Google is bringing its popular Material Design UI introduced in Android Lollipop to static websites.

Material Design Lite (MDL), this week’s featured GitHub project, lets Web developers add a Material Design look and feel to static content websites. The Material Design implementation includes components of vanilla CSS, HTML and JavaScript, but doesn’t rely on any JavaScript frameworks or libraries.

MDL is optimized for cross-device use, progressive enhancement and “graceful degredation” in older browsers. The components can be used to construct Web pages and Web apps with consistent, functional design that adhere to modern Web design principles including browser portability and device independence. The implementation currently supports Android, Chrome, Firefox, Opera, Safari, mobile Safari and Internet Explorer 9, 10 and 11.

“Whilst there exist several community-driven options for Material Design, our experience has shown that there are several gaps in the Material specification when it comes to the web,” the MDL FAQ states. “Rather than guessing how these gaps should be filled (something we know the community has struggled with), we’ve opted for a close collaboration with the Material Design team to provide a Material library that is both spec compatible for today and provides guidance on aspects of the spec still being evolved.”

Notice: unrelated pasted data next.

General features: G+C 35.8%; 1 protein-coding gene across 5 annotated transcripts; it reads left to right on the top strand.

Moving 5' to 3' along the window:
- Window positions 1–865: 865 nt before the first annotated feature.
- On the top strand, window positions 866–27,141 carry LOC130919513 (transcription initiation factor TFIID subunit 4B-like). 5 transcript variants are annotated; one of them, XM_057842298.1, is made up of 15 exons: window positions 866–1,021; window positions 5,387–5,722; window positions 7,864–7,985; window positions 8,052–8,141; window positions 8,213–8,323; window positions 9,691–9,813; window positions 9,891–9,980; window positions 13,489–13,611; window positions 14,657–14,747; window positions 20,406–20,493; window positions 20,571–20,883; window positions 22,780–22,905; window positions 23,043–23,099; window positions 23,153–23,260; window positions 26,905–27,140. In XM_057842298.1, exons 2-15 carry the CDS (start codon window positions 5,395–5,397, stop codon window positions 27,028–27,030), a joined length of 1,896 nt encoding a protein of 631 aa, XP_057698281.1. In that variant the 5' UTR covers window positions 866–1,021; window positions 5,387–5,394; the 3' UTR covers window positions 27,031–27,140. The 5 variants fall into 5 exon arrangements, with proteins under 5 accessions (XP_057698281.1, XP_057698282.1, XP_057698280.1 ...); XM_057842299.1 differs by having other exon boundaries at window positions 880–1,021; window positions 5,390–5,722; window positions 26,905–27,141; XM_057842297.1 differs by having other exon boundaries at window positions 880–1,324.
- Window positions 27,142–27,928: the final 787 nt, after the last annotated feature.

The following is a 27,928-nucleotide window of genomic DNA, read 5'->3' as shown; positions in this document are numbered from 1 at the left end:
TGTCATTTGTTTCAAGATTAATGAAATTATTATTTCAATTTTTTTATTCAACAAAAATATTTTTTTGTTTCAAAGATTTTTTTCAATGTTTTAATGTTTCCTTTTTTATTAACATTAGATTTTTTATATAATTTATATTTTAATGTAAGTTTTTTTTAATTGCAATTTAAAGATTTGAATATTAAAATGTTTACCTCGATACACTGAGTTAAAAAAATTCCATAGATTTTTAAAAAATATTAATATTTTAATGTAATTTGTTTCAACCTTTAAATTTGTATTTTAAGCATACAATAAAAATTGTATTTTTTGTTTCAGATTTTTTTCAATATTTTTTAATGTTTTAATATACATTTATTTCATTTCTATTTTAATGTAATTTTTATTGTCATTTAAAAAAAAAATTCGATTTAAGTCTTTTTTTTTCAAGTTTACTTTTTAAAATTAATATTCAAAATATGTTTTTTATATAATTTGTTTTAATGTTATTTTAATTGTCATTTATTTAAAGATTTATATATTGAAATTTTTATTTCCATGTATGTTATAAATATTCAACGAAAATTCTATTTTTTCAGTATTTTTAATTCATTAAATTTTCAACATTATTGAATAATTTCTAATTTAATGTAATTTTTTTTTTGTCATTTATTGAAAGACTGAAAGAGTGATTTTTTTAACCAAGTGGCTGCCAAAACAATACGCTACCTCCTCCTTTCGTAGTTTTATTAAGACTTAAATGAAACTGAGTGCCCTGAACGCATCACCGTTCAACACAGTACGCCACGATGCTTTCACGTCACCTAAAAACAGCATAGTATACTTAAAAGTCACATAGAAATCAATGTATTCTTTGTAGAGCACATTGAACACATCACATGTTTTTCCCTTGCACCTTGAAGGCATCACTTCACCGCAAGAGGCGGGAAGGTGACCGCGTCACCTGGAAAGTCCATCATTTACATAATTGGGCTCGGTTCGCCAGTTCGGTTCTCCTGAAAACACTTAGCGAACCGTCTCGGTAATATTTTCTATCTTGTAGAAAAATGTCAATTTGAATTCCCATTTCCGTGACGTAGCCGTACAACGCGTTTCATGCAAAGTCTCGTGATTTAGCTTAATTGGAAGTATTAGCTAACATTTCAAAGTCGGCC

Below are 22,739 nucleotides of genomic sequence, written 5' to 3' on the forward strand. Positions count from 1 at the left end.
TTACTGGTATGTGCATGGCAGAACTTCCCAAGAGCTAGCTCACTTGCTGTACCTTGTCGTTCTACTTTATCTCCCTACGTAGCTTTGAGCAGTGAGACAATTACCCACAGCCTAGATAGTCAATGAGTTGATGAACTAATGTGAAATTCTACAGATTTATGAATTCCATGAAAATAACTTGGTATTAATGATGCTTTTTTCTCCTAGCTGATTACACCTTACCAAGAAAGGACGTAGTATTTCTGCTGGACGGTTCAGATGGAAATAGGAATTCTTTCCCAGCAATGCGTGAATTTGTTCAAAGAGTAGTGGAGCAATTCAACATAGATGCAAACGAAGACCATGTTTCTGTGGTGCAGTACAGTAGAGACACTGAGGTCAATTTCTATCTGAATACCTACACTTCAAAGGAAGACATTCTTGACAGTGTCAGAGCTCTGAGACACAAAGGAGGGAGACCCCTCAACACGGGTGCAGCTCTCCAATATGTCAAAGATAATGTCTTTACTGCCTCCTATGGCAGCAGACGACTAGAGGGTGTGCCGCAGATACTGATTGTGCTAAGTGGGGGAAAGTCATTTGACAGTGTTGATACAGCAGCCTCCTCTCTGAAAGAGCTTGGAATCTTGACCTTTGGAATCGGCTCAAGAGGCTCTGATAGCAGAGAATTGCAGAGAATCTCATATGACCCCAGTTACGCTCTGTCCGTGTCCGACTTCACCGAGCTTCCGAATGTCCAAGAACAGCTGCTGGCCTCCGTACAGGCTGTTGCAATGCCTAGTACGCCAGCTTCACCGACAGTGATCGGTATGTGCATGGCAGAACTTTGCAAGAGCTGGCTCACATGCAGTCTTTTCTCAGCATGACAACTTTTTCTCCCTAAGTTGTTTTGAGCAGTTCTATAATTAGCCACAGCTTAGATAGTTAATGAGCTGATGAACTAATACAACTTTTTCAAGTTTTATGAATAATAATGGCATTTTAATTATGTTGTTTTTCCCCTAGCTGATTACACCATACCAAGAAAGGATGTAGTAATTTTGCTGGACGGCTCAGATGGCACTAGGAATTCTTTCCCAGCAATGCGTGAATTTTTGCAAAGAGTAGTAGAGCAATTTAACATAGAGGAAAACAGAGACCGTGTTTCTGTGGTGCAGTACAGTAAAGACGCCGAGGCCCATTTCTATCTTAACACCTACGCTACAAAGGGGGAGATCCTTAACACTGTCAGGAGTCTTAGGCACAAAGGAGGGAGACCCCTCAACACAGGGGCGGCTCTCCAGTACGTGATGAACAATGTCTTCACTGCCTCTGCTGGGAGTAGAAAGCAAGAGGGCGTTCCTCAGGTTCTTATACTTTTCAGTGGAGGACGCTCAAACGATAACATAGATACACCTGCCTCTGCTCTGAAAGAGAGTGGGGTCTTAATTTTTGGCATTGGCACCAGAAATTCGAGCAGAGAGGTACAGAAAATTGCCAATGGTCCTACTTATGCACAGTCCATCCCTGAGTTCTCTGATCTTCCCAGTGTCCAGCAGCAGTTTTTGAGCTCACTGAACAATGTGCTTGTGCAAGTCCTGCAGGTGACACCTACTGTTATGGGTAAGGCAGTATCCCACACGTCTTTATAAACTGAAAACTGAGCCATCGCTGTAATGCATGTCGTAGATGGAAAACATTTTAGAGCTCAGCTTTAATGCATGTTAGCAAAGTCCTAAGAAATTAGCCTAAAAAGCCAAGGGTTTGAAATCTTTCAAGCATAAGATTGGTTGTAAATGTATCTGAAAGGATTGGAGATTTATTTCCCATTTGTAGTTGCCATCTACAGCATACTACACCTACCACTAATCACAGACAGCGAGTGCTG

The open-source documentation includes a selection of templates for blogs, articles, text-heavy Web pages, dashboards and Android layouts, along with Material Design UI components and various styles with which to implement the design on a Web page or application.

Top 5 projects trending on GitHub this week

#1: MDL!

#2: Deepdream, another Google repository containing an IPython Notebook with sample code, complementing Google Research’s “Inceptionism” neural network art.

#3: Airbnb’s JavaScript Style Guide has been a rotating fixture in the GitHub Top 5 since way back in 2013.

#4: The Art of the Command Line first popped up on our list last month, and has stuck around ever since.

#5: ttystudio, a terminal-to-gif recorder minus the headaches.